Effectiveness of telephone-based interventions for managing osteoarthritis and spinal pain: a systematic review and meta-analysis

PeerJ. 2018 Oct 30;6:e5846. doi: 10.7717/peerj.5846. eCollection 2018.

Abstract

Background: Osteoarthritis and spinal pain are common and burdensome conditions; however, the majority of patients with these conditions do not receive care that is consistent with clinical practice guidelines. Telehealth models of care have the potential to improve care for osteoarthritis and spinal pain patients. The aim of this review was to assess the effectiveness of verbal real-time telehealth interventions, including telephone-based and videoconferencing interventions to reduce pain intensity and disability in patients with osteoarthritis of the knee or hip and spinal pain (back or neck pain).

Methods: We searched seven electronic databases from inception to May 2018. Randomised controlled trials (RCTs), cluster-RCTs, and non-randomised controlled trials were included. Two review authors independently extracted data for each included study. Primary outcomes were pain intensity and disability. We conducted primary meta-analyses combining all conditions with similar interventions and comparators. Standardised mean difference (SMD) and 95% confidence intervals (CIs) were calculated using random effects models. We used the Cochrane Risk of Bias tool to assess risk of bias, and GRADE to evaluate the quality of evidence.

Results: We included 23 studies with 56 trial arms and 4,994 participants. All studies utilised telephone-based interventions. Only two studies used a telephone only approach and the remainder included educational materials and/or face-to-face components. We found no studies utilising videoconferencing. Meta-analysis showed telephone-based interventions (with educational materials) for osteoarthritis and spinal pain improved pain intensity (n = 5 trials, n = 1,357 participants, SMD -0.27, 95% CI [-0.53, -0.01], Tau2 = 0.06, I 2 = 74%; moderate-quality evidence) and disability (n = 7 trials, n = 1,537 participants, SMD -0.21, 95% CI [-0.40, -0.02], Tau2 = 0.03, I 2 = 56%; moderate-quality evidence) compared to usual care. Meta-analyses found telephone with face-to-face interventions does not improve pain and disability compared to usual care or face-to-face care alone.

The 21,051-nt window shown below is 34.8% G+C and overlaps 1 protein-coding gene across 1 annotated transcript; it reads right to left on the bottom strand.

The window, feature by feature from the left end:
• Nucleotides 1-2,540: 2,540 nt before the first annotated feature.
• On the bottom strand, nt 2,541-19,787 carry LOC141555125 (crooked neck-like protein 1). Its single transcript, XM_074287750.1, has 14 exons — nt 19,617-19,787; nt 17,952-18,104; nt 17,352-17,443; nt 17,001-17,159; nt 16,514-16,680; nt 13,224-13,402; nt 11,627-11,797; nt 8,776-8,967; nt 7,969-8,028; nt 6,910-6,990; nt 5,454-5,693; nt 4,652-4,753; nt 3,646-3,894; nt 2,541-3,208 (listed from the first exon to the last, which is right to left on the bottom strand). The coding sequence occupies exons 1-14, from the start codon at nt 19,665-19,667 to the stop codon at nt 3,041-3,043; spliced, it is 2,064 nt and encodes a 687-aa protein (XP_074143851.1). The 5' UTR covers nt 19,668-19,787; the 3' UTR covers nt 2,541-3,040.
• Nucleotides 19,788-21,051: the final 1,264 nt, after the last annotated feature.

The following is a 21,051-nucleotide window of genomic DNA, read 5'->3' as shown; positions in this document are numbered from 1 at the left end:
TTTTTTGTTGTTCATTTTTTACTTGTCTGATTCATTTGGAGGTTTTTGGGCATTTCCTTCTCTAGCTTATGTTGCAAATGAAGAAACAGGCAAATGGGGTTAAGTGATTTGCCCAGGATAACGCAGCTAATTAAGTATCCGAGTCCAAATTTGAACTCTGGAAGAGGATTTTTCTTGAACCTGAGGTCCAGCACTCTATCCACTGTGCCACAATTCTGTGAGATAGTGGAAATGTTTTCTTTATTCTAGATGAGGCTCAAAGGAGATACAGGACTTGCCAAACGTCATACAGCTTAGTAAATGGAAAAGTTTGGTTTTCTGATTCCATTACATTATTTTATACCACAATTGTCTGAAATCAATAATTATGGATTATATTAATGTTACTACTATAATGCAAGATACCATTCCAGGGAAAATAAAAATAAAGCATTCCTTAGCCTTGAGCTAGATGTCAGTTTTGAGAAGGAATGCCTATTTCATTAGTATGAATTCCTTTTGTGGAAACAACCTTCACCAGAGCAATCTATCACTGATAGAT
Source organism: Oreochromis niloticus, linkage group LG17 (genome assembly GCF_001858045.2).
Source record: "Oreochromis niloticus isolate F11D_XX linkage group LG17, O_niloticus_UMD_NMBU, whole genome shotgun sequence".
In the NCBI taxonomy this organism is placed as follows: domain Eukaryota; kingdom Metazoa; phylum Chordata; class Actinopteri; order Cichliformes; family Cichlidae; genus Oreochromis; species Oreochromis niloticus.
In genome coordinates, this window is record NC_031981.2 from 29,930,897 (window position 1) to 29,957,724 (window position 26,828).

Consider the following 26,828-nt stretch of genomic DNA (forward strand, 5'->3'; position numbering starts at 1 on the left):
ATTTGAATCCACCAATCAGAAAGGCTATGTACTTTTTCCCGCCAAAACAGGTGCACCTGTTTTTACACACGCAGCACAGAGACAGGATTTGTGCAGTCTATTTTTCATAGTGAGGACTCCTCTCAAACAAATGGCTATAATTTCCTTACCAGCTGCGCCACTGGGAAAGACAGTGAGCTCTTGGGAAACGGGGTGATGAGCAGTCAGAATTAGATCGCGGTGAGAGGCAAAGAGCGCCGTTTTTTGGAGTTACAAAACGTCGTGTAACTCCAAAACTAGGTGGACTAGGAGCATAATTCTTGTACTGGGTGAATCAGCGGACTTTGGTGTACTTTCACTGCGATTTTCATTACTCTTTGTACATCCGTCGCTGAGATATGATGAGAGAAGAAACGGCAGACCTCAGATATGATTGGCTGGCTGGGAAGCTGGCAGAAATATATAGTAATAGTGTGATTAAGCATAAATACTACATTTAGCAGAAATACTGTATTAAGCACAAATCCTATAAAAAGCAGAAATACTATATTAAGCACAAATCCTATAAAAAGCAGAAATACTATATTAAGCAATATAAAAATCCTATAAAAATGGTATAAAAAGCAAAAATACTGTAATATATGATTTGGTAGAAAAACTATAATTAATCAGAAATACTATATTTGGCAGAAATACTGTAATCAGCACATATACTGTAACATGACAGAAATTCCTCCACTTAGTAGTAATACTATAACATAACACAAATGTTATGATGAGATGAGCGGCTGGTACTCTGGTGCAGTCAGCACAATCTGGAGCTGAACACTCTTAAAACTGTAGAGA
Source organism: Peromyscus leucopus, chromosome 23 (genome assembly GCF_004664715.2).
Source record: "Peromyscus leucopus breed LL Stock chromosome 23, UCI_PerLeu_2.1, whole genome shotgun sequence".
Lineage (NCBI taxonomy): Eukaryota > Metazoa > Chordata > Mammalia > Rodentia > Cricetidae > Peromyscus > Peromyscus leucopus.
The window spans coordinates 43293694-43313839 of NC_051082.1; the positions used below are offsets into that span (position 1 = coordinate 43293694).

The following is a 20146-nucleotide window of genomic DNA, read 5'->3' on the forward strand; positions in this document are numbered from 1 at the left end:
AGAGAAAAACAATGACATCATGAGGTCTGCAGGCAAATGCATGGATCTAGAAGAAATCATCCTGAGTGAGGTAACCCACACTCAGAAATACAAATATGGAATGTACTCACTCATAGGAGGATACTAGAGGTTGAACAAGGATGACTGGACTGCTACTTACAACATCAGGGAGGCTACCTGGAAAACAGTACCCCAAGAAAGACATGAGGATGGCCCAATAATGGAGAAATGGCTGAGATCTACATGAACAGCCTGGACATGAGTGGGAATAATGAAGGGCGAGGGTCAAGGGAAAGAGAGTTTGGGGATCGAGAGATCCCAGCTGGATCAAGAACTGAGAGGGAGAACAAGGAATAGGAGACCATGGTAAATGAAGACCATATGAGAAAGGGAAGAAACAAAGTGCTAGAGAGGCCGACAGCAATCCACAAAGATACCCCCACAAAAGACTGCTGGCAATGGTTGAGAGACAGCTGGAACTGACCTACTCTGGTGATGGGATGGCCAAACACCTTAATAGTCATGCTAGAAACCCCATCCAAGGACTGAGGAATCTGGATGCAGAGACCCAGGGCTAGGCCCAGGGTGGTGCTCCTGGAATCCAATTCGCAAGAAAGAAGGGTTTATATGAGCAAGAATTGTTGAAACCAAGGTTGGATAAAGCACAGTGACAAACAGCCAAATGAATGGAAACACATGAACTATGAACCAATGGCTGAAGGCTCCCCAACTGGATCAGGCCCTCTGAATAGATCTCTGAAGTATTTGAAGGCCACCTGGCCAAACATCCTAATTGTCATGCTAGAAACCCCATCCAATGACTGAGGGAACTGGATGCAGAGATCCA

Discussion: We are moderately confident that telephone-based interventions reduce pain intensity and disability in patients with osteoarthritis and spinal pain compared to usual care, but telephone plus face-to-face interventions are no more effective than usual care or face-to-face interventions alone.

Keywords: Disability; Intervention; Meta-analysis; Osteoarthritis; Pain; Spinal pain; Systematic review; Telephone.

Grant support

The authors received no funding for this work.